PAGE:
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Legal sports betting on the horizon, but money may not follow

March 4, 2019

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Legal sports betting on the horizon, but money may not follow

Annalisa Baranowski | The DePaulia

Annalisa Baranowski | The DePaulia

Annalisa Baranowski | The DePaulia

The DePaul Blue Demons took on the Creighton Bluejays on Feb. 20 in a basketball game that didn’t go DePaul’s way. However, in sporting events across the country, there is a game within the game. Billions of dollars a year are bet on sporting events around the world. In the past, the way to place these bets would be a shady bookie or a questionable website. However, these could be a thing of the past for the state of Illinois.

The Supreme Court struck down the Professional and Amateur Sports Protection Act of 1992 in May. This act outlawed sports betting nationwide. However, once the act was struck down, eight states now have laws that allow full-scale sports betting. Two more bills have recently passed in Arkansas and New York to legalize sports betting in those states in the near future.

Illinois could soon be the next state in line to pass legislation. During Gov. J.B. Pritzker’s budget address, he called on the legislatures to pass his budget, which includes the legalization of sports betting.

“I am calling on the legislature to take this up immediately so that Illinois can realize hundreds of millions of dollars, create new jobs, and bring sports betting into a regulated environment that will protect citizens from bad actors,” Pritzker said. “If we do it this year and become the first state in the Midwest to move on this initiative, we can realize more than $200 million from sports betting fees and taxes in FY 2020.” 

New Jersey is one of the states that Pritzker is surely keeping an eye on. New Jersey legalized sports betting on June 11, 2018. Just a few days, later they opened their first sportsbooks on June 14, 2018. Since then, over $1.6 billion have gone through the sportsbooks in New Jersey. The sportsbooks have made over $100 million in revenue from these wagers. With the tax of 8.5 percent, New Jersey has walked away with over $13 million in taxes.

DePaul professor Michael Lynch explained that the money coming to the state is really not a whole lot.

“If I place a $1,000 bet on the Bulls,” Lynch said. “If I win that bet, I will only get $900 from that bet. The $100 is the profit for the location where I placed the bet. If they put a 5 percent tax on that, the state will get $5.”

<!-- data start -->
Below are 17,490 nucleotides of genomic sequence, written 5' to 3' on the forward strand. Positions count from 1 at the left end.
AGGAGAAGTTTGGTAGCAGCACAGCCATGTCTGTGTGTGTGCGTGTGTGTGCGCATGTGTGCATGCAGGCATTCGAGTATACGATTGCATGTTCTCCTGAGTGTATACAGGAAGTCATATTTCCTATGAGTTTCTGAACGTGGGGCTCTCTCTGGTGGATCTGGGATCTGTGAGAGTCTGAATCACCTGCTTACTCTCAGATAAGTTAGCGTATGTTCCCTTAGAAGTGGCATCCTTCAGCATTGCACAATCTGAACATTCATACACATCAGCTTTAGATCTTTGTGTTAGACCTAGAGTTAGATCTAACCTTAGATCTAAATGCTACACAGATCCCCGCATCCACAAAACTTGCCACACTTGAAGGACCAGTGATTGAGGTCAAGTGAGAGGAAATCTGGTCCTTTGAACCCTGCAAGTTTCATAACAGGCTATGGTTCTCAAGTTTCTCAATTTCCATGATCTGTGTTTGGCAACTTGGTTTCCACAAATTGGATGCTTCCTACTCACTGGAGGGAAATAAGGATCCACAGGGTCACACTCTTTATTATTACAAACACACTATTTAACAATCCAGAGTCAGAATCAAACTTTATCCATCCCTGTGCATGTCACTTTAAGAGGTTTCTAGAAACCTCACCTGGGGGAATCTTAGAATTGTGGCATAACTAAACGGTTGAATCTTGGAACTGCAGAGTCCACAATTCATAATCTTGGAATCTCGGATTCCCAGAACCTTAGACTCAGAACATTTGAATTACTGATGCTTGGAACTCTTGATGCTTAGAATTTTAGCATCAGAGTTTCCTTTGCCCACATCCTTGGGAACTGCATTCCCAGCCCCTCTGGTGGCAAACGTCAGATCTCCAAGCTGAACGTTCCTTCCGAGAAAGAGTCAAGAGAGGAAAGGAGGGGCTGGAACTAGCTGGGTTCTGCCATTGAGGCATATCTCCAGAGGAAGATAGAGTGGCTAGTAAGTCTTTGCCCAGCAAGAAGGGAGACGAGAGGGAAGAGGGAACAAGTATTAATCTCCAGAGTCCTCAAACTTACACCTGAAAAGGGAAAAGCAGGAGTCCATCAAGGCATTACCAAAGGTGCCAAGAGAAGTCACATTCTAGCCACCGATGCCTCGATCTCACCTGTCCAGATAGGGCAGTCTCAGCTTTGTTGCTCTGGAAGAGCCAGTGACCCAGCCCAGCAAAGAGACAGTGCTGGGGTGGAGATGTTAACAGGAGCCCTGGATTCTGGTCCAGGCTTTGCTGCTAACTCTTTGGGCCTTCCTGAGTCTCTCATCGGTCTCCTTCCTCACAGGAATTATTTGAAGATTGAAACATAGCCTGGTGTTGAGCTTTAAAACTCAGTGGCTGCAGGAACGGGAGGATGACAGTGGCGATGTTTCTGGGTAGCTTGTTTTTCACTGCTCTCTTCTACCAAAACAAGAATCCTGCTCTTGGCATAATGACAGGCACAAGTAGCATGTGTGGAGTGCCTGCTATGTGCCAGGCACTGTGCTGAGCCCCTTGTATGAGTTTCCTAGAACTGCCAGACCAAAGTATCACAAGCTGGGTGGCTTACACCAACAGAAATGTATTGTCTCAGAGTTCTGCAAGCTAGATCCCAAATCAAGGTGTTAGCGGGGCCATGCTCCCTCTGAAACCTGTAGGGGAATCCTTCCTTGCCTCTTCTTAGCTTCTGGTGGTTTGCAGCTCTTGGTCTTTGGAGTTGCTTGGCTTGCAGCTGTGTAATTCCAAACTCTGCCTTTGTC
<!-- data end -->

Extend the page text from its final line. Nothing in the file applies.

There needs to be a huge amount of bets for the state to realize the $200 million goals that Pritzker laid out in his plan.

To get to $200 million, people need to become interested in sports betting. Brandon Alpert is the CEO and founder of Booga, which is a hedge fund that doesn’t bet on stocks but instead on sports. Alpert explained that there is a new interest in sports gambling because it has gone mainstream.

“Sports gambling is being talked about on major sports news sources all the time now,” Alpert said. “The popularity of this form of entertainment is getting more people to want to bet on games.”

Interest can grow even more if Illinois were to legalize sports betting. Lynch broke down the interest of gambling into the three As.

“The three As of gambling are acceptability, accessibility and availability,” Lynch said. “[If legalized] People would be more comfortable and they would have the idea to give betting a chance.”

When more people bet, more tax money will go to the state of Illinois. However, the states that have passed laws so far have certain restrictions. Only four states currently allow for sports betting online. Also, many states have restricted bettors from placing wagers on teams that come from the state. In New Jersey, you cannot place a bet on any team, pro or college, that comes from the state, even if the game is being played somewhere else.

The future for sports gambling in Illinois is still up in the air. However, fans can look towards the future for what may come soon. During the Feb. 20 basketball game, graduate student Phil Prombo explained his thoughts on if he would bet on the game if it was legal.

“I don’t think I would gamble but I know a lot of people who would,” he said. Prombo went on to say that if the availability to bet on sporting events is easier, it would be a lot more “enticing” to bet.

1 Comment

One Response to “Legal sports betting on the horizon, but money may not follow”

  1. Frank Ignatius on March 4th, 2019 1:19 pm

    DePaul professor has it wrong. You do not pay the facility $100 for a winning bet. In fact, when you win a bet, you pay nothing. Not sure classroom professors should be chiming in on this, without knowing how it works.

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